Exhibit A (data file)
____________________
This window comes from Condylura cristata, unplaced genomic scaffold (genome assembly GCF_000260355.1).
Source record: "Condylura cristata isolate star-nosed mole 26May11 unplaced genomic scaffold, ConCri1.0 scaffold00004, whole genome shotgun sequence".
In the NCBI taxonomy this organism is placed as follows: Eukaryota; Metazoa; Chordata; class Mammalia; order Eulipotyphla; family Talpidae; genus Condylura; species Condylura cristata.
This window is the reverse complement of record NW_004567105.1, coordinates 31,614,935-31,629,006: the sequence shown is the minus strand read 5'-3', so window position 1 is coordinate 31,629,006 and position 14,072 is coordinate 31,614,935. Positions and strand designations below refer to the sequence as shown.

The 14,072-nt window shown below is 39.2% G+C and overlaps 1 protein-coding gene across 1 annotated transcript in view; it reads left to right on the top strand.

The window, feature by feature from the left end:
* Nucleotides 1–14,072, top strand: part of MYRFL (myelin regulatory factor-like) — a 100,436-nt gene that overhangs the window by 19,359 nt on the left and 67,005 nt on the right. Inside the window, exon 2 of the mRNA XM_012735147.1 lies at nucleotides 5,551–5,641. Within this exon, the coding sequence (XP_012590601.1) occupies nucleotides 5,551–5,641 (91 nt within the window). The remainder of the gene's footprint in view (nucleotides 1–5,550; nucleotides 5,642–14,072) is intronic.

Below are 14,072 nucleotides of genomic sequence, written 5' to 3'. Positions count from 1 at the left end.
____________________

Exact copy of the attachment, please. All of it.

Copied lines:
This window comes from Condylura cristata, unplaced genomic scaffold (genome assembly GCF_000260355.1).
Source record: "Condylura cristata isolate star-nosed mole 26May11 unplaced genomic scaffold, ConCri1.0 scaffold00004, whole genome shotgun sequence".
In the NCBI taxonomy this organism is placed as follows: Eukaryota; Metazoa; Chordata; class Mammalia; order Eulipotyphla; family Talpidae; genus Condylura; species Condylura cristata.
This window is the reverse complement of record NW_004567105.1, coordinates 31,614,935-31,629,006: the sequence shown is the minus strand read 5'-3', so window position 1 is coordinate 31,629,006 and position 14,072 is coordinate 31,614,935. Positions and strand designations below refer to the sequence as shown.

The 14,072-nt window shown below is 39.2% G+C and overlaps 1 protein-coding gene across 1 annotated transcript in view; it reads left to right on the top strand.

The window, feature by feature from the left end:
* Nucleotides 1–14,072, top strand: part of MYRFL (myelin regulatory factor-like) — a 100,436-nt gene that overhangs the window by 19,359 nt on the left and 67,005 nt on the right. Inside the window, exon 2 of the mRNA XM_012735147.1 lies at nucleotides 5,551–5,641. Within this exon, the coding sequence (XP_012590601.1) occupies nucleotides 5,551–5,641 (91 nt within the window). The remainder of the gene's footprint in view (nucleotides 1–5,550; nucleotides 5,642–14,072) is intronic.

Below are 14,072 nucleotides of genomic sequence, written 5' to 3'. Positions count from 1 at the left end.